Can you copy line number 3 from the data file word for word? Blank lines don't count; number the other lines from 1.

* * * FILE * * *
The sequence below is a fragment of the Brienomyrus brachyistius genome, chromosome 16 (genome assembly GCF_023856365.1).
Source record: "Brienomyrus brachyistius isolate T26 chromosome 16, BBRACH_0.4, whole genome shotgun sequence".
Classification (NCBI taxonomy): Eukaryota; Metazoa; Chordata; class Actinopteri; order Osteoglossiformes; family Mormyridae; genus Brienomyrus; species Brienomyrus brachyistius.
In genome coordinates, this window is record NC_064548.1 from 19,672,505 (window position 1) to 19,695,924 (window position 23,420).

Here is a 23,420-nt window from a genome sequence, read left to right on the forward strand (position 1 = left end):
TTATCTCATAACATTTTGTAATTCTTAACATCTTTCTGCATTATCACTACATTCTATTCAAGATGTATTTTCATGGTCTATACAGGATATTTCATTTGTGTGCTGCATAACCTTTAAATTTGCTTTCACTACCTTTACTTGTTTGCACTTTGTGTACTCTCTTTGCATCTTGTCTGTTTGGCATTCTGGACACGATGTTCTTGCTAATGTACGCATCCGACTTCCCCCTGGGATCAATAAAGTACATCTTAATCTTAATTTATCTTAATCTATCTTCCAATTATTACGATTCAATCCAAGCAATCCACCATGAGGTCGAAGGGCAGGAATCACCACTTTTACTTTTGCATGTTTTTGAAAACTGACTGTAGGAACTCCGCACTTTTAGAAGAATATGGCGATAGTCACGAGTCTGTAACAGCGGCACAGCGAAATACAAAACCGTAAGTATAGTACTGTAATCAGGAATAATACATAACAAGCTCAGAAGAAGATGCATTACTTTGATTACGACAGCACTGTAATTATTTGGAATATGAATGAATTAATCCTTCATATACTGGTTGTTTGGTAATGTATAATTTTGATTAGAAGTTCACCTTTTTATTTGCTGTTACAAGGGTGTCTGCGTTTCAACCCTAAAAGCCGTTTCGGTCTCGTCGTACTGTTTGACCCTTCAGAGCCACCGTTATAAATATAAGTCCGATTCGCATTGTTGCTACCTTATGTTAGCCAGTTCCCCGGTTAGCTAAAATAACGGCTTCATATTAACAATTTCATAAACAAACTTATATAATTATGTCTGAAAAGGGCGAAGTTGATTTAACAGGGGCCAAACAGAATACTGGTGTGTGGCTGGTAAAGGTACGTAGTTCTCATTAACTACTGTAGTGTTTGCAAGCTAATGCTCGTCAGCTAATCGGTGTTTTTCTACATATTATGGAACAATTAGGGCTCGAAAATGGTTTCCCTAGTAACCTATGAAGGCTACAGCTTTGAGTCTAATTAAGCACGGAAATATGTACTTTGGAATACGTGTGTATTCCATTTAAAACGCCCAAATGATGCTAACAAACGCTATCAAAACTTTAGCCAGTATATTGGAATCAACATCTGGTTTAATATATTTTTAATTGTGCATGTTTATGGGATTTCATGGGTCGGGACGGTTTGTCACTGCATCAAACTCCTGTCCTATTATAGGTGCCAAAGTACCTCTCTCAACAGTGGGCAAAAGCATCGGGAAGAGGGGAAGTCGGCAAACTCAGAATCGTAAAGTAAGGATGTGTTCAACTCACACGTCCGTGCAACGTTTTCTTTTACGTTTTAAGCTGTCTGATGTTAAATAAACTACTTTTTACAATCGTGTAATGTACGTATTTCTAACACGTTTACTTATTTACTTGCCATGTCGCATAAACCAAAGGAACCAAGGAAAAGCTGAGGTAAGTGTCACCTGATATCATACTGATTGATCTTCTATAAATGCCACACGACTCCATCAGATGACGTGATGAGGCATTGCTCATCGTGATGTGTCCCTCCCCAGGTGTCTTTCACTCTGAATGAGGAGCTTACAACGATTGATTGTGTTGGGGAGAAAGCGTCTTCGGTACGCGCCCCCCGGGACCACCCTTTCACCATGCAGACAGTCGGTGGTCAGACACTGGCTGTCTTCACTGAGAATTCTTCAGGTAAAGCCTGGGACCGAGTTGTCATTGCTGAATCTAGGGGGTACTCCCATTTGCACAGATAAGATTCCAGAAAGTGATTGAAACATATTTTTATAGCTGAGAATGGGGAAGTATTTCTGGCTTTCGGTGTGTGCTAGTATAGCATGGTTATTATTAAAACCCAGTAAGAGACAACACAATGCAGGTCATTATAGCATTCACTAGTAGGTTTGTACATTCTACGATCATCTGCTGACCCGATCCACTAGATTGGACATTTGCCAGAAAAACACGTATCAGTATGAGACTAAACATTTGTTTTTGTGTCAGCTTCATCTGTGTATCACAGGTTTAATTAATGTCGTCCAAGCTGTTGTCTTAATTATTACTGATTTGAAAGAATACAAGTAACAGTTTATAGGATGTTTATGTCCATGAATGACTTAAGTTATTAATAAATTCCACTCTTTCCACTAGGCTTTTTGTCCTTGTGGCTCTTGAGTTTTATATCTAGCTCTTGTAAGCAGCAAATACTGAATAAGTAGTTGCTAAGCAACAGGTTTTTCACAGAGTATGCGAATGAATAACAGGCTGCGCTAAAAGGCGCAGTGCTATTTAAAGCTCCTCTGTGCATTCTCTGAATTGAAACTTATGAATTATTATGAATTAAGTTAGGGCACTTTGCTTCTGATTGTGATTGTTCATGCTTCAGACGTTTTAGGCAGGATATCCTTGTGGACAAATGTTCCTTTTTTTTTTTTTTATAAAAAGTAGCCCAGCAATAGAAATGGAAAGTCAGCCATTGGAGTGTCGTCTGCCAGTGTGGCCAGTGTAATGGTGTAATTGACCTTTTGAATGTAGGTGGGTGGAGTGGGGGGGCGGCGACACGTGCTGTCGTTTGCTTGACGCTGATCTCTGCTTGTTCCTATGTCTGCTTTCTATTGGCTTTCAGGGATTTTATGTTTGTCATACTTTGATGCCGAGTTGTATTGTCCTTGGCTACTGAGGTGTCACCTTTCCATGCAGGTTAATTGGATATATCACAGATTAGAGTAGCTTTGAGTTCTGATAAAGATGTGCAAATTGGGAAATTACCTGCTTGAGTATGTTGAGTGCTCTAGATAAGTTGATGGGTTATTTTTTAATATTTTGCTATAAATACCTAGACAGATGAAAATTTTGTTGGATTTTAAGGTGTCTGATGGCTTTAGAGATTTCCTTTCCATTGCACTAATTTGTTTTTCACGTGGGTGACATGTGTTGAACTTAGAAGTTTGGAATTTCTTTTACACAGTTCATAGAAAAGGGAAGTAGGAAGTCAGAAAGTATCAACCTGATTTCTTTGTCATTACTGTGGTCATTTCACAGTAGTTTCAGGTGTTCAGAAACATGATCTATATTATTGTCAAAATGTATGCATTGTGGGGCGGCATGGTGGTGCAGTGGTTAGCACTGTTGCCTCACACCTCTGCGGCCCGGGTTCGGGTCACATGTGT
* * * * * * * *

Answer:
Classification (NCBI taxonomy): Eukaryota; Metazoa; Chordata; class Actinopteri; order Osteoglossiformes; family Mormyridae; genus Brienomyrus; species Brienomyrus brachyistius.